Science for the Planet: In these short video explainers, discover how scientists and scholars across the Columbia Climate School are working to understand the effects of climate change and help solve the crisis.
  • When Is a Sea Wall a Good Idea?

    When Is a Sea Wall a Good Idea?

    Scientists at Columbia’s Earth Institute are using simulations to test how well different methods protect coastal areas from hurricanes and sea level rise.

  • Understanding Climate Change: Long Beach New York, Post-Sandy

    Understanding Climate Change: Long Beach New York, Post-Sandy

    People in Long Beach have experienced the impact of climate change and are doing what they can to prepare for future floods. Sandy changed local attitudes toward measures designed to build climate resilience.

  • Vulnerabilities of a Coastal City: Reflections Five Years After Hurricane Sandy

    Vulnerabilities of a Coastal City: Reflections Five Years After Hurricane Sandy

    A student shares her first-hand experience of the devastating storm, and discusses how New York City is building resilience—and how it could do better.

  • New York Is Still Feeling the Effects of Hurricane Sandy, Five Years Later

    New York Is Still Feeling the Effects of Hurricane Sandy, Five Years Later

    In October 2012, Sandy devastated large swaths of the city with floods and fire. How well have we recovered? And will we be ready for the next big storm?

  • How Superstorm Sandy Inspired an Award-Winning Book

    How Superstorm Sandy Inspired an Award-Winning Book

    “A lot of the challenge is understanding what we as a species should do, because the disasters are getting more prevalent. In the last hundred years, both in human and financial costs, damages are skyrocketing. Most of that is just more people living in dangerous places, but climate change will be more of a factor…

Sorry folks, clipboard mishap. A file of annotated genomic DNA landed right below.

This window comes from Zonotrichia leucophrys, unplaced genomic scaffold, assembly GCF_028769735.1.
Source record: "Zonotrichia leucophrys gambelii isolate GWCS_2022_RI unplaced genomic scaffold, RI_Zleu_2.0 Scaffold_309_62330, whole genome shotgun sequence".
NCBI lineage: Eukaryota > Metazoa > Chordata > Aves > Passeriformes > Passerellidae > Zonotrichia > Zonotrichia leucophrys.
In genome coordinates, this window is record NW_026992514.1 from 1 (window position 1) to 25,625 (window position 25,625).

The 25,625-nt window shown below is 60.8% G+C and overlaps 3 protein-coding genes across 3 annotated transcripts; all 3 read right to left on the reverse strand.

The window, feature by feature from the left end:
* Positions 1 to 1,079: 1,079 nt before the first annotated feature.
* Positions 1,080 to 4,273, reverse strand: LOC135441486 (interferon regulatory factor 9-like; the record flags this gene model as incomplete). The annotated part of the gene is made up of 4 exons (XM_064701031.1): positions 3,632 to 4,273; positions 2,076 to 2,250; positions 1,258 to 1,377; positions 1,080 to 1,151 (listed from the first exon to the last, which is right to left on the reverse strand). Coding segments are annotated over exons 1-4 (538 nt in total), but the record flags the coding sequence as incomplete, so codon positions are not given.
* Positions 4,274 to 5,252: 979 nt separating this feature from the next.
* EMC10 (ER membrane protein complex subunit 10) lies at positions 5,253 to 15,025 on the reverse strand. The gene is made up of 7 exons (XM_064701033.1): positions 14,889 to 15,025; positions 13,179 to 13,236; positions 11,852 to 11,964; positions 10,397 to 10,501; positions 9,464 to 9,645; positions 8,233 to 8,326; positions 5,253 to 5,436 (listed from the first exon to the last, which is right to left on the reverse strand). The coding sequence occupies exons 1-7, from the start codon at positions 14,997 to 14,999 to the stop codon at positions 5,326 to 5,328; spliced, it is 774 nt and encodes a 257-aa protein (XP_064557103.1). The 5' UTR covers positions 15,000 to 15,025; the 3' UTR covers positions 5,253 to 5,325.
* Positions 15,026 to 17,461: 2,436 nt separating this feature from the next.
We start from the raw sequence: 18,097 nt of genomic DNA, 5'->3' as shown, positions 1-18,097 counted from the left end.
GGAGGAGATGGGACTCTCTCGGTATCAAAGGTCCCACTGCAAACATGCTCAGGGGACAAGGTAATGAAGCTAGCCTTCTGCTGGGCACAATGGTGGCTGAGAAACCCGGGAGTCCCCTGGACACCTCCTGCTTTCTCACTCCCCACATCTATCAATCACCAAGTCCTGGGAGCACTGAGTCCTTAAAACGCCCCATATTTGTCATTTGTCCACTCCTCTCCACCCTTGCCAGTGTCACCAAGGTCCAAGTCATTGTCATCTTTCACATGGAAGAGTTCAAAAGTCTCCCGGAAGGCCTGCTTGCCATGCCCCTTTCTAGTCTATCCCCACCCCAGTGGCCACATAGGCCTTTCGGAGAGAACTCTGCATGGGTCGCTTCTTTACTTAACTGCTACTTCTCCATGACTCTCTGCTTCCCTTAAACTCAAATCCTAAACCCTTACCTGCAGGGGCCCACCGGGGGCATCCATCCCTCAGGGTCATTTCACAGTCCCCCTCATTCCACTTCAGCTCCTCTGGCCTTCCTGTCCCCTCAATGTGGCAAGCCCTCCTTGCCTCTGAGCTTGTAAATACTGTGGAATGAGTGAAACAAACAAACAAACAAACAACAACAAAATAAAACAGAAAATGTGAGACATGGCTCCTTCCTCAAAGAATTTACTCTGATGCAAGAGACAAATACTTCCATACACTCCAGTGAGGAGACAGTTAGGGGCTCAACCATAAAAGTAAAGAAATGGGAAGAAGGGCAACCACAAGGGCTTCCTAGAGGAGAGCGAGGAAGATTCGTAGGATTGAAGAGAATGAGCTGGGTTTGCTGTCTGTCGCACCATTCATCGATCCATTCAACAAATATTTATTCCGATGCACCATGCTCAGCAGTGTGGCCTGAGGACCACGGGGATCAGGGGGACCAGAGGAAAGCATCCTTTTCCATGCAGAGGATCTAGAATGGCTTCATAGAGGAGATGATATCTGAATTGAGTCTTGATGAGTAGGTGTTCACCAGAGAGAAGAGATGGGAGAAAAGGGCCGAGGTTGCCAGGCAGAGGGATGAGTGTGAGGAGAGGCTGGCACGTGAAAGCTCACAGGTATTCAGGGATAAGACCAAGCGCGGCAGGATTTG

• New York, New Orleans, Charlottetown and Everywhere Else

    New York, New Orleans, Charlottetown and Everywhere Else

    The disaster in New Orleans was almost uniquely awful in modern American history. But even if Katrina isn’t likely to happen everywhere, something can happen almost anywhere—including, we now know, New York. And further to the north and east.

  • The Disaster Profiteers

    The Disaster Profiteers

    In his new book “The Disaster Profiteers,” Earth Institute professor John Mutter argues that natural disasters are bad for the poor–and can be great for the rich, who often seize resources meant for recovery, when no one is looking.

  • Post-Sandy Rebuilding for Resiliency: Lessons From Long Beach, NY

    It is not that people have gotten amnesia and don’t remember the damage of Hurricane Sandy. Some homes are still being rebuilt and some people are still displaced. Moreover, the people who lead the shore towns in Long Island and New Jersey are speaking the language of climate resiliency.

  • Was Hurricane Sandy the 100-Year Event?

    Was Hurricane Sandy the 100-Year Event?

    Recent research suggests that Sandy may have been much more likely than previously believed.